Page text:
Dale Franks’ QandO posts
Motor vehicle sales fell -5.0% in July to a 17.0 million annual rate. This was almost entirely due a fall in North American-made vehicles, which fell from a 14.3 million rate in June to a 13.4 million rate in July.
The final revision for 2nd Quarter productivity shows a -0.6% decline in productivity, while unit labor costs rose 4.3%.
Chain stores—those that still report monthly sales, anyway, mostly report higher year-on-year sales growth for August.
Construction spending was unchanged in July, and is up only 1.5% on a year-over-year basis.
In August, the PMI Manufacturing Index fell -0.9 points to 52.0, while the ISM Manufacturing Index fell -3.2 points to a contractionary 49.4.
Challenger reports that layoff announcements totaled 32,188 in August, down from 45,346 in July.
Gallup’s Good Jobs Rate fell from its record high of 47.1% in July to 46.5 in August, the 2nd-highest ever recorded.
Initial weekly jobless claims rose 2,000 to 263,000. The 4-week average fell 1,000 to 263,000. Continuing claims rose 14,000 to 2.159 million.
The Bloomberg Consumer Comfort Index fell -1.9 points to 43.3 in the latest week.
The Fed’s balance sheet fell $-15.9 billion last week, with total assets of $4.458 trillion. Reserve bank credit fell $-19.5 billion.
The Fed reports that M2 money supply rose by $22.0 billion in the latest week.
The Pending Home Sales Index rose 1.3% in July, to 111.3.
ADP’s Employment Report for August indicates that 177,000 new private sector jobs were created during the month.
The Chicago PMI fell -4.3 points in August to 51.5.
The MBA reports that mortgage applications rose 2.8% last week, with purchases up 1.0% and refis up 4.0%.
Redbook reports that last week’s retail sales growth rose to 0.6% on a year-ago basis, from the previous week’s 0.2%.
The S&P Case Shiller home price index fell -0.1% in point 1% in June. On a year–over–year basis, the index is up 5.3%.
The Conference Board’s consumer confidence index rose 4 1/2 points to 101.1 in August.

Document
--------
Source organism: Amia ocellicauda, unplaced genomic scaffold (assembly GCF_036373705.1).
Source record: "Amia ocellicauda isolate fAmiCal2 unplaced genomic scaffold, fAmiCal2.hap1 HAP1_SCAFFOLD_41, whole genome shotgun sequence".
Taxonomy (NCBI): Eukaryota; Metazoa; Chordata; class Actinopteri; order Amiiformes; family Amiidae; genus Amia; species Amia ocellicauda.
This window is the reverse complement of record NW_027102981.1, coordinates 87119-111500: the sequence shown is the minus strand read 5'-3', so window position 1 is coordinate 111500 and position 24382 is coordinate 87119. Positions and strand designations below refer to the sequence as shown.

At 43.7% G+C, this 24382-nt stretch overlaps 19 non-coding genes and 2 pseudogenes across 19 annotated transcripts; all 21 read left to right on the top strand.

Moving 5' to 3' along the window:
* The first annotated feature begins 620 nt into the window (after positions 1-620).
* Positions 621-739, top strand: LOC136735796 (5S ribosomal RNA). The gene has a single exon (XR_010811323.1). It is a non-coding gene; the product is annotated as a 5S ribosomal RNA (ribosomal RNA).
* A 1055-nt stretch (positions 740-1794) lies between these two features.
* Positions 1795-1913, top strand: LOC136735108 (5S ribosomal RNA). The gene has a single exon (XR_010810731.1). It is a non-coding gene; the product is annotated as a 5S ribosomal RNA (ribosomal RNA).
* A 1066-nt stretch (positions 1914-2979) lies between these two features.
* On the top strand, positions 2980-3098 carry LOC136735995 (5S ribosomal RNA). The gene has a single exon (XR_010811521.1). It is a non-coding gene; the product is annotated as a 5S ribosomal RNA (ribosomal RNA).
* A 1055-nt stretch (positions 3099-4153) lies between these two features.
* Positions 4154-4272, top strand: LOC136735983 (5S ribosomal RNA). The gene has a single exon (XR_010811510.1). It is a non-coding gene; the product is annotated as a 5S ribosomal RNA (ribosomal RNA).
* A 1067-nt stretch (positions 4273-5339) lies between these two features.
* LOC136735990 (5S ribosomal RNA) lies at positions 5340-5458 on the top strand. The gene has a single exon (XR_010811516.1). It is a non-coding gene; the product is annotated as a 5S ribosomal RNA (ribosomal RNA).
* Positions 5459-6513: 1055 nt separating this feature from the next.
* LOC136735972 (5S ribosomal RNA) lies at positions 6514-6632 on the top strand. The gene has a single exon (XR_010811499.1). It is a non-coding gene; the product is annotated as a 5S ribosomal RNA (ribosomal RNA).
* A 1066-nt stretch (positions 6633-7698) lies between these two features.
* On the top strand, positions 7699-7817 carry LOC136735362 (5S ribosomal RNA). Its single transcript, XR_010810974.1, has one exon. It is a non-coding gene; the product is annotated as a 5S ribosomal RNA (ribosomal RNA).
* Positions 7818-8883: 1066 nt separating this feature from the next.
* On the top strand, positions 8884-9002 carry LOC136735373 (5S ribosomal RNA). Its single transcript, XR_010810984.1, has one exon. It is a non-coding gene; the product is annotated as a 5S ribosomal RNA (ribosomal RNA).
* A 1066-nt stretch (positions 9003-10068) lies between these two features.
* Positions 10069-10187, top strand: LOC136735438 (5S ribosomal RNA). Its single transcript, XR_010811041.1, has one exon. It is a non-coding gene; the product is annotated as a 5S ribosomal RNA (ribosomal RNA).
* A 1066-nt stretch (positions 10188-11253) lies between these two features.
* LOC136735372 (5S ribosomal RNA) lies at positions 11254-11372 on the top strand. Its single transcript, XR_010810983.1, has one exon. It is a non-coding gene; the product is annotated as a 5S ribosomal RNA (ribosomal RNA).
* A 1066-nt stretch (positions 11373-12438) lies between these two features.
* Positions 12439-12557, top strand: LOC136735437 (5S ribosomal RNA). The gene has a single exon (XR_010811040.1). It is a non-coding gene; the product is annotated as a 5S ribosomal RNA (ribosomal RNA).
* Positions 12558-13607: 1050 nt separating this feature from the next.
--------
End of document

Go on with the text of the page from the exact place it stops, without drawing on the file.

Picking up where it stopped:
The State Street Investor Confidence index fell a sharp -8.3 points in August to 89.7.
Personal Income rose 0.4% in July, while Consumer Spending rose 0.3%. The PCE Price Index was unchanged, but rose 0.1% at the core. On a year-over-year basis, the PCE Price index is up 0.8% overall, and 1.6% at the core.
The Dallas Fed Manufacturing Survey’s general activity index fell from -1.3 to -6.2, but the production index rose from 0.4 to 4.5 in August.
Durable goods orders rose 4.4% in July, with ex-transportation orders up 1.5% and core capital goods orders up 1.6%. On a year-over-year basis, however, orders have fallen -3.3%, ex-transportation orders are down -0.6%, and core capital goods orders are down -4.9%.
Initial weekly jobless claims fell 1,000 to 261,000. The 4-week average fell 1,250 to 264,000. Continuing claims fell 30,000 to 2.145 million.
The Bloomberg Consumer Comfort Index rose 1.7 points to 45.3 in the latest week.
The Fed’s balance sheet rose $7.4 billion last week, with total assets of $4.474 trillion. Reserve bank credit fell $-0.7 billion.
The Fed reports that M2 money supply rose by $22.9 billion in the latest week.
Existing Home sales fell -3.2% in June to a 5.39 million annual rate, which is -1.6% lower than the year-ago rate. This was despite a -1.4% monthly decline in the median price, at $244,100.
The FHFA House Price Index rose 0.2% in June, and is 5.6% higher than a year ago.
The MBA reports that mortgage applications fell -2.1% last week, with purchases down -0.3% and refis down -3.0%.
New home sales rose 12.4% in July, to a 654,000 annual rate.
The Richmond Fed Manufacturing Index fell from 10 to -11 in August.
The PMI Manufacturing Index Flash fell from 52.9 to 52.1 in August.
Redbook reports that last week’s retail sales growth was unchanged from the previous week at a very weak 0.2%% on a year-ago basis.
Our Guest, Jim Lakely from the Heartland Institute comes on to talk about Climate Change, but we manage to depress him before he leaves with our cheery worldview. Dick Trickle is Dale’s hero. Ryan Lochte appears to be a douchebag, but then, so does the IOC. BTW, Obamacare sucks.
This week’s podcast is up on the Podcast page.
The Philadelphia Fed survey went positive, rising from-2.9 to 2.0 in August.
The Conference Board’s Index of Leading Indicators for August rose 0.4%.
Initial weekly jobless claims fell 4,000 to 262,000. The 4-week average rose 2,500 to 265,250. Continuing claims rose 15,000 to 2.175 million.
The Bloomberg Consumer Comfort Index rose 1.8 points to 43.6 in the latest week.
The Fed’s balance sheet fell $-2.5 billion last week, with total assets of $4.467 trillion. Reserve bank credit rose $10.4 billion.
The Fed reports that M2 money supply rose by $5.6 billion in the latest week.